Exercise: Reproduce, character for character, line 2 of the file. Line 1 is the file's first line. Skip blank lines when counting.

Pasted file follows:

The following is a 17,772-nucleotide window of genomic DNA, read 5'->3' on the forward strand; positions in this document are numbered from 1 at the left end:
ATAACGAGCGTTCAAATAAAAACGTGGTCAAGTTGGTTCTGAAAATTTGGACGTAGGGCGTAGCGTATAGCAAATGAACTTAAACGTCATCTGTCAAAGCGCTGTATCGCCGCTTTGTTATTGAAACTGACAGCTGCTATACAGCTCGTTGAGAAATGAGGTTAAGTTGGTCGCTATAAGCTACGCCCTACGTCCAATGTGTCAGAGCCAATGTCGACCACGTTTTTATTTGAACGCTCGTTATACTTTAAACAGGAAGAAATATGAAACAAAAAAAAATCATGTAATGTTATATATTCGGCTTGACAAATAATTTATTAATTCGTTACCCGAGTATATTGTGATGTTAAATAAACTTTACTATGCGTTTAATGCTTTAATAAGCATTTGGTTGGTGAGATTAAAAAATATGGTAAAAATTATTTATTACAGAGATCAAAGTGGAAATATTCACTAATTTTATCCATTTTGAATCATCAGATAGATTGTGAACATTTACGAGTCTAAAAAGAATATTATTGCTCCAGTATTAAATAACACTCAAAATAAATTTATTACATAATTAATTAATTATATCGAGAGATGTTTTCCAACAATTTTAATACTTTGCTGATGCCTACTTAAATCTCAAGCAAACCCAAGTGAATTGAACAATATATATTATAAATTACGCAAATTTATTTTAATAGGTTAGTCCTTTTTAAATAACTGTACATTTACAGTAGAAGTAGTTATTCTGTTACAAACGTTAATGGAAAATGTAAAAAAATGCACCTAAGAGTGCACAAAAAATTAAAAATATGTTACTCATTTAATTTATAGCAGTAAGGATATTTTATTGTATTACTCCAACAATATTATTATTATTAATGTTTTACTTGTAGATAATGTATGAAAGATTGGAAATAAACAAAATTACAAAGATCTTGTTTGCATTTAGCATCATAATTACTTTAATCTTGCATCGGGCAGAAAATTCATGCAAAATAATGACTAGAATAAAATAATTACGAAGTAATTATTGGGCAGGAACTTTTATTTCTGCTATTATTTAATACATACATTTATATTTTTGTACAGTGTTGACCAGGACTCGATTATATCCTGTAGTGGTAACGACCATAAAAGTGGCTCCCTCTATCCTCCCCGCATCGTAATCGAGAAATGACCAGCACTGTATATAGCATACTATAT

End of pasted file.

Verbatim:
ATAACGAGCGTTCAAATAAAAACGTGGTCAAGTTGGTTCTGAAAATTTGGACGTAGGGCGTAGCGTATAGCAAATGAACTTAAACGTCATCTGTCAAAGCGCTGTATCGCCGCTTTGTTATTGAAACTGACAGCTGCTATACAGCTCGTTGAGAAATGAGGTTAAGTTGGTCGCTATAAGCTACGCCCTACGTCCAATGTGTCAGAGCCAATGTCGACCACGTTTTTATTTGAACGCTCGTTATACTTTAAACAGGAAGAAATATGAAACAAAAAAAAATCATGTAATGTTATATATTCGGCTTGACAAATAATTTATTAATTCGTTACCCGAGTATATTGTGATGTTAAATAAACTTTACTATGCGTTTAATGCTTTAATAAGCATTTGGTTGGTGAGATTAAAAAATATGGTAAAAATTATTTATTACAGAGATCAAAGTGGAAATATTCACTAATTTTATCCATTTTGAATCATCAGATAGATTGTGAACATTTACGAGTCTAAAAAGAATATTATTGCTCCAGTATTAAATAACACTCAAAATAAATTTATTACATAATTAATTAATTATATCGAGAGATGTTTTCCAACAATTTTAATACTTTGCTGATGCCTACTTAAATCTCAAGCAAACCCAAGTGAATTGAACAATATATATTATAAATTACGCAAATTTATTTTAATAGGTTAGTCCTTTTTAAATAACTGTACATTTACAGTAGAAGTAGTTATTCTGTTACAAACGTTAATGGAAAATGTAAAAAAATGCACCTAAGAGTGCACAAAAAATTAAAAATATGTTACTCATTTAATTTATAGCAGTAAGGATATTTTATTGTATTACTCCAACAATATTATTATTATTAATGTTTTACTTGTAGATAATGTATGAAAGATTGGAAATAAACAAAATTACAAAGATCTTGTTTGCATTTAGCATCATAATTACTTTAATCTTGCATCGGGCAGAAAATTCATGCAAAATAATGACTAGAATAAAATAATTACGAAGTAATTATTGGGCAGGAACTTTTATTTCTGCTATTATTTAATACATACATTTATATTTTTGTACAGTGTTGACCAGGACTCGATTATATCCTGTAGTGGTAACGACCATAAAAGTGGCTCCCTCTATCCTCCCCGCATCGTAATCGAGAAATGACCAGCACTGTATATAGCATACTATAT